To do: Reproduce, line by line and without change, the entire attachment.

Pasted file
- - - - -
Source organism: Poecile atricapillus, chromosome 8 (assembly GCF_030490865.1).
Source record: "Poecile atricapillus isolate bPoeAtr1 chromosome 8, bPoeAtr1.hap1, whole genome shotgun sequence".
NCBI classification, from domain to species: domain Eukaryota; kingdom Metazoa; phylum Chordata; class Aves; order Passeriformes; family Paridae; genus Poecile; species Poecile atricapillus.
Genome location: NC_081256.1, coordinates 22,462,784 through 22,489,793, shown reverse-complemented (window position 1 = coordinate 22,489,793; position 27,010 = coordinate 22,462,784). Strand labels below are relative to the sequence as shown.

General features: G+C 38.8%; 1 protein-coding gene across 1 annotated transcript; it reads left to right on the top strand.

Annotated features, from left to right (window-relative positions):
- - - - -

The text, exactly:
Source organism: Poecile atricapillus, chromosome 8 (assembly GCF_030490865.1).
Source record: "Poecile atricapillus isolate bPoeAtr1 chromosome 8, bPoeAtr1.hap1, whole genome shotgun sequence".
NCBI classification, from domain to species: domain Eukaryota; kingdom Metazoa; phylum Chordata; class Aves; order Passeriformes; family Paridae; genus Poecile; species Poecile atricapillus.
Genome location: NC_081256.1, coordinates 22,462,784 through 22,489,793, shown reverse-complemented (window position 1 = coordinate 22,489,793; position 27,010 = coordinate 22,462,784). Strand labels below are relative to the sequence as shown.

General features: G+C 38.8%; 1 protein-coding gene across 1 annotated transcript; it reads left to right on the top strand.

Annotated features, from left to right (window-relative positions):